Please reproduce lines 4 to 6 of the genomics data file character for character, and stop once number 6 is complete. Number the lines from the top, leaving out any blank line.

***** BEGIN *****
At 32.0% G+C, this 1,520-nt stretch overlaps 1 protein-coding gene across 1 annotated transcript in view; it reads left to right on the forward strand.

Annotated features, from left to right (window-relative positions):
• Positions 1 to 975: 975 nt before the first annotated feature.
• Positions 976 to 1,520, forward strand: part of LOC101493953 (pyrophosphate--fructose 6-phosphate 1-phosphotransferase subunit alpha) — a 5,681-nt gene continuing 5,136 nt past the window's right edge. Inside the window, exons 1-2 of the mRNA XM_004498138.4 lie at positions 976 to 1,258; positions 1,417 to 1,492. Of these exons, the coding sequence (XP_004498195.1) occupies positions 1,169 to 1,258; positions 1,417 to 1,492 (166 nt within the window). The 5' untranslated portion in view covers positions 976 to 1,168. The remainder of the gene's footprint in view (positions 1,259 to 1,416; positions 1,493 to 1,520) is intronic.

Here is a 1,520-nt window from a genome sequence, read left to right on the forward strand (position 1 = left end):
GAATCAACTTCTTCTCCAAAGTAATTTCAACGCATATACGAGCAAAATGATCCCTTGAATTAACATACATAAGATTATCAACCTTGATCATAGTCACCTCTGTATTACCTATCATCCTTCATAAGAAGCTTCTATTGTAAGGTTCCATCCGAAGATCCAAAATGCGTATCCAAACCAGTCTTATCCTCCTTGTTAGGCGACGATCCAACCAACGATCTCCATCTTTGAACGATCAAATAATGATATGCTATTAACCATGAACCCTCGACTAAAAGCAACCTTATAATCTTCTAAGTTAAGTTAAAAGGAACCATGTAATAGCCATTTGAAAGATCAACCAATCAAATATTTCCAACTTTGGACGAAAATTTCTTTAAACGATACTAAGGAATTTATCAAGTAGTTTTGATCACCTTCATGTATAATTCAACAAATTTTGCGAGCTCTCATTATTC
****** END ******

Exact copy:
• Positions 976 to 1,520, forward strand: part of LOC101493953 (pyrophosphate--fructose 6-phosphate 1-phosphotransferase subunit alpha) — a 5,681-nt gene continuing 5,136 nt past the window's right edge. Inside the window, exons 1-2 of the mRNA XM_004498138.4 lie at positions 976 to 1,258; positions 1,417 to 1,492. Of these exons, the coding sequence (XP_004498195.1) occupies positions 1,169 to 1,258; positions 1,417 to 1,492 (166 nt within the window). The 5' untranslated portion in view covers positions 976 to 1,168. The remainder of the gene's footprint in view (positions 1,259 to 1,416; positions 1,493 to 1,520) is intronic.

Here is a 1,520-nt window from a genome sequence, read left to right on the forward strand (position 1 = left end):
GAATCAACTTCTTCTCCAAAGTAATTTCAACGCATATACGAGCAAAATGATCCCTTGAATTAACATACATAAGATTATCAACCTTGATCATAGTCACCTCTGTATTACCTATCATCCTTCATAAGAAGCTTCTATTGTAAGGTTCCATCCGAAGATCCAAAATGCGTATCCAAACCAGTCTTATCCTCCTTGTTAGGCGACGATCCAACCAACGATCTCCATCTTTGAACGATCAAATAATGATATGCTATTAACCATGAACCCTCGACTAAAAGCAACCTTATAATCTTCTAAGTTAAGTTAAAAGGAACCATGTAATAGCCATTTGAAAGATCAACCAATCAAATATTTCCAACTTTGGACGAAAATTTCTTTAAACGATACTAAGGAATTTATCAAGTAGTTTTGATCACCTTCATGTATAATTCAACAAATTTTGCGAGCTCTCATTATTC